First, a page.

I am curious about Nicholas' parents and his young uncle Jamie, so I hope to read Sweet Release and Carnal Gift soon. Clare definitely is an author that I want to read more of.
--------------------- If you're already a Pamela Clare fan, or interested in learning more about her and her books, be sure to stop by our Pamela Clare Fan Group here on Goodreads! (less)
If you like Diana Palmer, but also love interracial romances, you'd like this book. It has the hero running as hard as he can, but trying to seduce th...moreIf you like Diana Palmer, but also love interracial romances, you'd like this book. It has the hero running as hard as he can, but trying to seduce the heroine on the other hand thing that Diana Palmer does so well. Having said that, I believe that Rochelle has her own unique style that shines through. She seems like a real romantic at heart to me. A reason why I like her books.
I would have rated it higher, but Rally is such a knucklehead about Sage not being Native-American. It was kind of silly, since she grew up with him in his household. He was attracted, and deep down loved Sage, but he had real issues about preserving the Native American heritage. He even had a Native American woman picked out to marry but he clearly didn't love. At the same time, he felt jealous and possessive toward Sage, and was livid when he thought she had slept with another man.
Also ***spoiler warning**** I don't think that Sage should have slept with Rally and then went off with the intent to marry his friend. That felt dishonest to me. I didn't think it was fair to her fiance. I think she was trying to move on with her life, but her fiance didn't deserve to be snuck around on, and with his best friend.
It was my first book by Rochelle and I enjoyed reading it. The chemistry was pretty hot but it had an old-fashioned love story in it's way (hence the Diana Palmer comparison). I like the combination because I am pretty vanilla when it comes to sex, but I like steamy vanilla sex in my romances. It was refreshing because I ran into issues where there were ebooks that were way too erotic for my tastes. So I am glad that they also have sweeter ebooks out there.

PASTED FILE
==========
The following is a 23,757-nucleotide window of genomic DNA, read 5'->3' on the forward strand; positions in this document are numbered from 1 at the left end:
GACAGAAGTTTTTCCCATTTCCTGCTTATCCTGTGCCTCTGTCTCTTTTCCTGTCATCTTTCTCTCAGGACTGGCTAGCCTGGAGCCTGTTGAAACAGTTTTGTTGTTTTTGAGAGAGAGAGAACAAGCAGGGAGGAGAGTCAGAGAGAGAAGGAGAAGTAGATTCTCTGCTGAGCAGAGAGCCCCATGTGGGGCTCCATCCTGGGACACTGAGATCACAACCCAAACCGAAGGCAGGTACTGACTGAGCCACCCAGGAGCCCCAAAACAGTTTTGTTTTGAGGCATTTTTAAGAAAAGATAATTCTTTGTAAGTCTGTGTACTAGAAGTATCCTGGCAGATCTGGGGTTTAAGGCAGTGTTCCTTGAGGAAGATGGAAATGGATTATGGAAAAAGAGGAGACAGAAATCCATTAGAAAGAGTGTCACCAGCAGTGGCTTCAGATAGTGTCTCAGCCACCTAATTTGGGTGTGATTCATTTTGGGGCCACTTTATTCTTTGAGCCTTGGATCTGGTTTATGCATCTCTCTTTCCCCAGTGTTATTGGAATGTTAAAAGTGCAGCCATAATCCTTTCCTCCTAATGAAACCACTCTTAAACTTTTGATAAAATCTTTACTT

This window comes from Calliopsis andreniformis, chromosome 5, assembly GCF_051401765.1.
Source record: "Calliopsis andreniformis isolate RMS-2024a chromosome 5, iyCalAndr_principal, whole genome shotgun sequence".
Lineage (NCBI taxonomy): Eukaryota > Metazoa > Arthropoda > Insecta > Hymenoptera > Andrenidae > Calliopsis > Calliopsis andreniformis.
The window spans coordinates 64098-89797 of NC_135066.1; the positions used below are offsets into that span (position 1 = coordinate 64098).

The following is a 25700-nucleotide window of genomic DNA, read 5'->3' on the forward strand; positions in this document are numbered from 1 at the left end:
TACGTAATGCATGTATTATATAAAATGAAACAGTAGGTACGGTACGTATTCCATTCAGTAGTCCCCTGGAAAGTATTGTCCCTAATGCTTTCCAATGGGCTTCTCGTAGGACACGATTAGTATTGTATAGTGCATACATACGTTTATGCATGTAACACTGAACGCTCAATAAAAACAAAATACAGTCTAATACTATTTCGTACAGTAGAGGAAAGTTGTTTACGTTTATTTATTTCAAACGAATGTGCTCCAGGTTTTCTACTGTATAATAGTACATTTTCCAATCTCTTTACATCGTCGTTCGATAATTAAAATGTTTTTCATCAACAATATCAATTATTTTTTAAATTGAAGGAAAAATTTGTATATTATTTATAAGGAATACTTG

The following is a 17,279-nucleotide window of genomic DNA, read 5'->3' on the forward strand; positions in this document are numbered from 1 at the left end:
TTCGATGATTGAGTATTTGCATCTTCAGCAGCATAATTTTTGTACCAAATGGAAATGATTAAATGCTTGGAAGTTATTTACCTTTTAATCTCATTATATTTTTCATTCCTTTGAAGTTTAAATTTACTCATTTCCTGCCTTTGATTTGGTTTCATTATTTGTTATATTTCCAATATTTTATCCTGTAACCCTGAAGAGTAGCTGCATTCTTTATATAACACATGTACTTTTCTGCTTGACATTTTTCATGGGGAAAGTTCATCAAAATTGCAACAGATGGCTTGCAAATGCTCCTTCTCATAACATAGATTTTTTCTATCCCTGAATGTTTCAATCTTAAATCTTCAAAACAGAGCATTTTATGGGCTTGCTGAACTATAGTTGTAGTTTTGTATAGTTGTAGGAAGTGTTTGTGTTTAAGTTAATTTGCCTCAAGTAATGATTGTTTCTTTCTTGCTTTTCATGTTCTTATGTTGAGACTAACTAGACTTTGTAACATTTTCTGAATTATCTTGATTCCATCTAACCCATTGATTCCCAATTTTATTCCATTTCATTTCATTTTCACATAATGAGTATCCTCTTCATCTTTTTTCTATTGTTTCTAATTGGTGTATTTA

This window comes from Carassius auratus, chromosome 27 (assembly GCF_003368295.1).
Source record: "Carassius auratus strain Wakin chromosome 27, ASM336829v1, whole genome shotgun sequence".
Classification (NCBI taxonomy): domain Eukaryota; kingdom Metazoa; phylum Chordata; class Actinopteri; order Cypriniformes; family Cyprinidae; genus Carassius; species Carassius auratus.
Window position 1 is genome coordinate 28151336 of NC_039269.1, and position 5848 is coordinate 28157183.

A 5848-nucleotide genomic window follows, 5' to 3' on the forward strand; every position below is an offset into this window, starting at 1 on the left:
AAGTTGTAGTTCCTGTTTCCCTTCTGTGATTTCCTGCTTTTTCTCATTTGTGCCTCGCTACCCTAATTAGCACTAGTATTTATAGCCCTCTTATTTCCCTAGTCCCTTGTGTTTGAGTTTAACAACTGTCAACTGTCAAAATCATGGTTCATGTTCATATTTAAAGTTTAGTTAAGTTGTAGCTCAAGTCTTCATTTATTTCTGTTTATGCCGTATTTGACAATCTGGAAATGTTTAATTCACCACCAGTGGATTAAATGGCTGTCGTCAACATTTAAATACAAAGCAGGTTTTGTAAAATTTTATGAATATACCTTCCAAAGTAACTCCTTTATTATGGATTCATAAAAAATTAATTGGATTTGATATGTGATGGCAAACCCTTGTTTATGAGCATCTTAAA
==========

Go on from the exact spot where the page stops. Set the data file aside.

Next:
Like a lot of the smaller-press ebooks, it did have some editing issues, but they weren't so bad that it made it hard to read. I look forward to reading more of her books.(less)
What a great addition to the urban fantasy genre. Mercy is a likeable and engaging protagonist. She doesn't come off as invincible and inhuman in her...moreWhat a great addition to the urban fantasy genre. Mercy is a likeable and engaging protagonist. She doesn't come off as invincible and inhuman in her buttkicking abilities, yet at the same time, she is comfortable in her own skin and can hold her own.
The universe is interesting, much like the world we live in, save the addition of preternatural creatues such as werewolves, vampires, fae, and coyote shifters like Mercy, which seem quite rare.
I enjoyed the description of the pack dynamics and Mercy doesn't quite fit into the werewolf packs, yet at the same time is an integral part of them. She has an interesting relationship with the Marrok, Bran, who is the acknowleged leader of all the werewolves in North America, and somewhat like a father figure to Mercy, Samuel, the firstborn of Bran, who Mercy almost married/mated to, and Adam, the alpha of the pack of werewolves where Mercy lives, in the Tri-Cities area. Out of the three, Adam is my favorite. He was very attractive to me in his personality and how he interacted with Mercy. I can't get enough of him. Samuel also had some seductive traits to me. He is strong but gentle at the same time. He clearly has feelings for Mercy that are unresolved. There are other secondary characters that truly caught my interest and that I want to read more about. Mercy has an interesting relationship with both Adam and Sam, and that is sure to play a major role in later installments. I much say Mercy is surrounded by beautiful, powerful, intriguing men (of various origins).
I like the way Briggs' made Mercy stand out. She saved Adam's life more than once, but she is also very aware of her limitations. Mercy's an auto mechanic and runs her own shop, which is how she gets entangled in the situation that arises in this book. It's great to see a heroine who has such dimensions to her.